Four leading candidates for the Jerusalem mayoralty rejected a demand Monday by Health Minister Yaakov Litzman to close the city’s Mahane Yehuda open air market at night, apparently putting an end to a short-lived notion that city officials would move to curtail the neighborhood’s pulsing nightlife.
Litzman, a member of the Gur hassidic court and a powerful national politician, said Sunday that the city’s large ultra-Orthodox population would not support any candidate for mayor that refused to close bars and limit noise levels in the neighborhood after dark. Responding to secular criticism, Litzman defended the ultimatum saying he had received requests by secular and Orthodox residents of the area looking for quiet during the evening and nighttime hours.
Notably, however, Litzman’s haredi Knesset colleagues Aryeh Deri (Shas) and Moshe Gafni (United Torah Judaism) failed to back the demand. In addition, all the leading candidates to replace Jerusalem’s outgoing Mayor Nir Barkat on October 30 – Jerusalem Affairs Minister Ze’ev Elkin, Moshe Leon, who lost the 2013 city election to Nir Barkat, secularist Ofer Berkowitz, the head of the city council’s Hitorerut (Awakening) faction, and Yossi Havilio, a former municipal legal adviser to Barkat – said the market’s bars would remain open after hours.
“Mahane Yehuda is not going to close,” said Elkin. “It is an important center for nightlife in Jerusalem and I don’t think anyone could move to close it. It doesn’t have to be a political issue.”
As of this writing, Litzman’s office had not responded to the lack of haredi support for the ultimatum and the apparently solid wall of opposition from non-haredi political circles. If the minister concedes defeat on the issue, however, it would be the second set back for haredi demands to curtail secular entertainment options in the capital in as many weeks: Last week, the District Planning and Building Committee nixed an initiative by ultra-Orthodox members of the Jerusalem City Council to close the First Station, the city’s 19th century train station that now serves as a commercial and entertainment hub during the week and on Shabbat, and which features kosher and non-kosher restaurants.
The current mix-up is not the first in recent months between Haredi and non-Haredi factions at the site, universally known in the city simply as The Shuk (Hebrew for “the market). In April, the Chotam organization, associated with a haredi wing of religious Zionism, called on followers to boycott the shuk’s Pasta Pasta restaurant because a private rabbinic organisation, rather than the chief rabbinate, provides the establishment with kashrut supervision. Thousands of secular and modern Orthodox groups responded to the call by visiting the restaurant en masse. And as Tazpit Press Service reported last month, Pasta Basta represents a small, but growing, trend towards private kashrut oversight.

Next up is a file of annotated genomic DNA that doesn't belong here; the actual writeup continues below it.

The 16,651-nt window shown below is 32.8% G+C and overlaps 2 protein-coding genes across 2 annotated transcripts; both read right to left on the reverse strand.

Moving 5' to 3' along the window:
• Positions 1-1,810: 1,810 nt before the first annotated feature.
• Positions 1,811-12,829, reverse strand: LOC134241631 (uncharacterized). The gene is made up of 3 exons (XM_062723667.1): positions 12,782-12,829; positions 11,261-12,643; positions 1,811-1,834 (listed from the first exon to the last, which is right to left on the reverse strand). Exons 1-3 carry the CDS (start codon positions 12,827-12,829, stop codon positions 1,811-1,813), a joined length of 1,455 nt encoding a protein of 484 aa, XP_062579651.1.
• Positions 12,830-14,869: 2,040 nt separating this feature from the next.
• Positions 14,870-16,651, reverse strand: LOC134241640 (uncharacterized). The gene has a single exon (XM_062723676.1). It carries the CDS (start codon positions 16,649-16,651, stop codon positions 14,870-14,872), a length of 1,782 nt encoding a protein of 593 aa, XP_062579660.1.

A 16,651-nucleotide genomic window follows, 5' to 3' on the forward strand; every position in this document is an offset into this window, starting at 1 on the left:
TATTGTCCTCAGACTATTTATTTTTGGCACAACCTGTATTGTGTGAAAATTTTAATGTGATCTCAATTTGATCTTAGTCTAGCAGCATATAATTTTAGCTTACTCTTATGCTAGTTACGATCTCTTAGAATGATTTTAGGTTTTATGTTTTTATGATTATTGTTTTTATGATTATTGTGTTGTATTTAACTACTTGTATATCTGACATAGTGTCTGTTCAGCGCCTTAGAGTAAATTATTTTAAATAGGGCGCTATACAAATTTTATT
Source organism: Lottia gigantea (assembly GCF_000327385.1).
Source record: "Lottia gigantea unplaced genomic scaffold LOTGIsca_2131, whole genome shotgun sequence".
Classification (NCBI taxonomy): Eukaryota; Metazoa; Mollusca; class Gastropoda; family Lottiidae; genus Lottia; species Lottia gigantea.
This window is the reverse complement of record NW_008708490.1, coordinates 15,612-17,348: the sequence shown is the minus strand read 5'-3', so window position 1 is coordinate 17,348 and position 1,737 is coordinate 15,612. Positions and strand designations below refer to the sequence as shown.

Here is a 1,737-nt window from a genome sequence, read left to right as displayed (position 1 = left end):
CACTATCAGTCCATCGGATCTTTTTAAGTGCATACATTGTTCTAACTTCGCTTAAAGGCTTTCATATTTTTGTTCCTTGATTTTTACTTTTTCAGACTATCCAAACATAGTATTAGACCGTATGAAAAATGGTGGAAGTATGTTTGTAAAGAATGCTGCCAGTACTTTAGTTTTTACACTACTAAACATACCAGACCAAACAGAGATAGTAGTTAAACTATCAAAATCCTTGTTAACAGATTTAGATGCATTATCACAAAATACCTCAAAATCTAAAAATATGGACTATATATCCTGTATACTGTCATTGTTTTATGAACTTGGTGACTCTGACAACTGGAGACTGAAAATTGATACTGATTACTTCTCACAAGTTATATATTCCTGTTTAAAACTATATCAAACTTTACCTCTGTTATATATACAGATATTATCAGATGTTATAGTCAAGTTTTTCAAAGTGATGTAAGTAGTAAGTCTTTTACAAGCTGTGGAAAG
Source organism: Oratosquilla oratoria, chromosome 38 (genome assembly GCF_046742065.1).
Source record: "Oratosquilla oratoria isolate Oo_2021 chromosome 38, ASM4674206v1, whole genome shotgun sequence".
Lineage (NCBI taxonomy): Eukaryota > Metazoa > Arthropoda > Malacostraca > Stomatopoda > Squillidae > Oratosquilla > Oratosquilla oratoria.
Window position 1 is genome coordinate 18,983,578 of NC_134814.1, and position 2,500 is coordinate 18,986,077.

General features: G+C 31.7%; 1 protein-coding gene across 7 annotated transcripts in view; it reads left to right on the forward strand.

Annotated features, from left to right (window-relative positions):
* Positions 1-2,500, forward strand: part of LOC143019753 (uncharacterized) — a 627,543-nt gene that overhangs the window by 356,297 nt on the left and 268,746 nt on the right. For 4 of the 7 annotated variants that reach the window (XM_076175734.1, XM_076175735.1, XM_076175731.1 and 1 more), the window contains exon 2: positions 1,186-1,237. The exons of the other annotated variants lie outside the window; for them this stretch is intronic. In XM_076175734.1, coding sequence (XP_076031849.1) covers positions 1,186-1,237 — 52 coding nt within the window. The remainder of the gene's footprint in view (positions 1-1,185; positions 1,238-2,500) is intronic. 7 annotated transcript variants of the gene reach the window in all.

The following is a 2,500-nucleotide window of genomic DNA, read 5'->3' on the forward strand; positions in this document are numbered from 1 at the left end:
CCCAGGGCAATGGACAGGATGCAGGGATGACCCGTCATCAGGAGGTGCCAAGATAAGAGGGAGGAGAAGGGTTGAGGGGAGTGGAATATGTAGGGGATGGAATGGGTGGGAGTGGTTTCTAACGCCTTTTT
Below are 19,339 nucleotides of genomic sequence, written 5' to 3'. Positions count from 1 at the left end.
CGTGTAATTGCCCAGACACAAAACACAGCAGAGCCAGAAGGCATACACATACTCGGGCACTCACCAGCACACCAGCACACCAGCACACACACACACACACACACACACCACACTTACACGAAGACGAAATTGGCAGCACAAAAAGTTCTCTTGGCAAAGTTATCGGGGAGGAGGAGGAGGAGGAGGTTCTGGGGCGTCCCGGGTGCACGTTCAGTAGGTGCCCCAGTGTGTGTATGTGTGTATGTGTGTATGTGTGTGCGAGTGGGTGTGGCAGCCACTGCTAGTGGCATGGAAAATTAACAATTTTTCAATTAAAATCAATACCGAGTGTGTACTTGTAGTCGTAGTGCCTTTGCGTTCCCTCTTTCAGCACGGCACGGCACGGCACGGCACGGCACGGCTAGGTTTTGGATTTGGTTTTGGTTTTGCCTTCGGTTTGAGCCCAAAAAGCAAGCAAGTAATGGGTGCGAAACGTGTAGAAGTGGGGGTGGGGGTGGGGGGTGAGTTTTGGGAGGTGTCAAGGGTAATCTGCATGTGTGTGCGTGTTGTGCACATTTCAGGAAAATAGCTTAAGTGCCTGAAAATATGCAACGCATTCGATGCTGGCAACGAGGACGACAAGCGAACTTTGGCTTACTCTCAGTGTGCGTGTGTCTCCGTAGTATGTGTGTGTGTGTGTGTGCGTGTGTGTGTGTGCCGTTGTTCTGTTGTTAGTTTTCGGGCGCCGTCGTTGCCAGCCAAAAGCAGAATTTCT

The back-to-back losses raises questions about possible changes to the political map in the capital: Whereas in the past ultra-Orthodox opposition has forced the closure on Shabbat of non-Haredi entertainment venues such as the Cinema City movie and restaurant complex, private parking lots and more, this time the loud, immediate pushback by non-haredi activists and politicians scuttled the move before it had a chance to get off the ground.
Significantly, too, is the fact that voices opposing Litzman’s demand included parts of the modern Orthodox community – Elkin and Leon both wear that community’s signature knitted kipa.
All of which creates a potentially explosive situation for Prime Minister Binyamin Netanyahu, the leader of Elkin’s Likud Party but also a close political ally of Litzman. The premier has yet to throw his support behind any candidate, but members of the Likud Central Committee are certain to press Netanyahu to support Elkin following the latter’s entry into the race last week.
Ultimately, however, the outcome of the race may prove to be less important than the campaign leading up to it. Or, in other words, the true significance of Jerusalem politics in 2018 could lie in whether or not the city’s non-haredi majority manages to break the long-standing veto over cultural events in the city.